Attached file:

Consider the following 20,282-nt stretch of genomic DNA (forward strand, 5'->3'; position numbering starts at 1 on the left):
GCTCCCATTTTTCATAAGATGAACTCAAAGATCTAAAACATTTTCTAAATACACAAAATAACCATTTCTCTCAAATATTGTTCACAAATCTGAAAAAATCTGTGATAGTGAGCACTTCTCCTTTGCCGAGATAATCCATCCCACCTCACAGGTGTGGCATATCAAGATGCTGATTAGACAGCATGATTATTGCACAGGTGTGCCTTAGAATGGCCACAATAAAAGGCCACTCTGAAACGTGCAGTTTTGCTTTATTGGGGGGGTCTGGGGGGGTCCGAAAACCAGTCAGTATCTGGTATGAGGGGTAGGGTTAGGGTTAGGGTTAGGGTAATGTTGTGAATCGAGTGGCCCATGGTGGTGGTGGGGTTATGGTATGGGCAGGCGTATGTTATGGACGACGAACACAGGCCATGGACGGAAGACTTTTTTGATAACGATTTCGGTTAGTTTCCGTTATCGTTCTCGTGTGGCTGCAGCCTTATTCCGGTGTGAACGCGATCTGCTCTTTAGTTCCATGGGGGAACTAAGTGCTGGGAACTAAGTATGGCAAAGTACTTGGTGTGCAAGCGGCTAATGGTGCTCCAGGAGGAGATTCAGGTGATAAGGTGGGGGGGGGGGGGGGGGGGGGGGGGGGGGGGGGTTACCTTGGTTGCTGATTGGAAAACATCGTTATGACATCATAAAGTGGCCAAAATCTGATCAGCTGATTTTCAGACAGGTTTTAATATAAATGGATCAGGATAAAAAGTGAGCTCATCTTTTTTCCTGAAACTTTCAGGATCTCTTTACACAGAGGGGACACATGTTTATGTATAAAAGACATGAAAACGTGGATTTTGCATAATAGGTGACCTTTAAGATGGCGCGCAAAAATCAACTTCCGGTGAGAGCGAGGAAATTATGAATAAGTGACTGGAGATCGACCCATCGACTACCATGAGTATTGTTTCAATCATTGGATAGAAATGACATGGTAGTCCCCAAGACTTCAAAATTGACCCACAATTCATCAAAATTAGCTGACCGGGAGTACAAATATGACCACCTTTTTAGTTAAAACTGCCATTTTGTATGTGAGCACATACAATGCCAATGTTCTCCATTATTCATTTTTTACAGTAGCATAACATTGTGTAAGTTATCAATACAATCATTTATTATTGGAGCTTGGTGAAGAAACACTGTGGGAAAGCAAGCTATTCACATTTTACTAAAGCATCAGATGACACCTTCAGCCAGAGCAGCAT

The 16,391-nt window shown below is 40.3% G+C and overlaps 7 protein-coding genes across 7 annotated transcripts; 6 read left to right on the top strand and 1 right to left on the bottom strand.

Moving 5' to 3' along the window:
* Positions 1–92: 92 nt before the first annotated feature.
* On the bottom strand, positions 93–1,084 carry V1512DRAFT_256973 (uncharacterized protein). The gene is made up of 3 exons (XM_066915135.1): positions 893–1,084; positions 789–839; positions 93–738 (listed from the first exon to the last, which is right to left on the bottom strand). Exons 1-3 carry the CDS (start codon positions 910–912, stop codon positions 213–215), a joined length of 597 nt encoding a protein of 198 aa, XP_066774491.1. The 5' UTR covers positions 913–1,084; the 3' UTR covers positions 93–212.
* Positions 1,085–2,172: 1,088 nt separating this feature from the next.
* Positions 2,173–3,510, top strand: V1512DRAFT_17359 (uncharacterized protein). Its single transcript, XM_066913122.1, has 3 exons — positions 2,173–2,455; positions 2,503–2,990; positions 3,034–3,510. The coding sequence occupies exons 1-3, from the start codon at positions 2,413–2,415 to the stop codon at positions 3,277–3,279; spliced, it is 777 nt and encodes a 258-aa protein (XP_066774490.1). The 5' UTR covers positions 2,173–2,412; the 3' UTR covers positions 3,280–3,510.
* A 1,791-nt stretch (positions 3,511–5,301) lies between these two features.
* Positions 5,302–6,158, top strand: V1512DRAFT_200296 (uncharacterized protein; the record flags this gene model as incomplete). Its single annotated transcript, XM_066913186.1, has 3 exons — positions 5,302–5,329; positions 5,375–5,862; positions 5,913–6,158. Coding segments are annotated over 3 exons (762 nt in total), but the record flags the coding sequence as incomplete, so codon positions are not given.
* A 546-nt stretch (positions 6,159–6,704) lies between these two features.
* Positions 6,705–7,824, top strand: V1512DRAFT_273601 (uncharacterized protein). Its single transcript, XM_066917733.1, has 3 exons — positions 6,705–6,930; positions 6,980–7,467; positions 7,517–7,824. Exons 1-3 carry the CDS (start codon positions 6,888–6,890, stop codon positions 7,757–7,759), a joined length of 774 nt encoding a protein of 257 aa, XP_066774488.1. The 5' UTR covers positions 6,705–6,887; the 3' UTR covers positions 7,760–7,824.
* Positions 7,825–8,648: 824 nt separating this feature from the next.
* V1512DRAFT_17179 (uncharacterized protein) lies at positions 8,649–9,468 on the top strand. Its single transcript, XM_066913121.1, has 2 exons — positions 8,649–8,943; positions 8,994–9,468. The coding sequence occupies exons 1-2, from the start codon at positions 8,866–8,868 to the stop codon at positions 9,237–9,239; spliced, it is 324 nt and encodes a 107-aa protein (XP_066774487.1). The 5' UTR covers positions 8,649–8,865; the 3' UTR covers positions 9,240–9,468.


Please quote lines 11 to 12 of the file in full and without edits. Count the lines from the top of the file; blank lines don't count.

* A 546-nt stretch (positions 6,159–6,704) lies between these two features.
* Positions 6,705–7,824, top strand: V1512DRAFT_273601 (uncharacterized protein). Its single transcript, XM_066917733.1, has 3 exons — positions 6,705–6,930; positions 6,980–7,467; positions 7,517–7,824. Exons 1-3 carry the CDS (start codon positions 6,888–6,890, stop codon positions 7,757–7,759), a joined length of 774 nt encoding a protein of 257 aa, XP_066774488.1. The 5' UTR covers positions 6,705–6,887; the 3' UTR covers positions 7,760–7,824.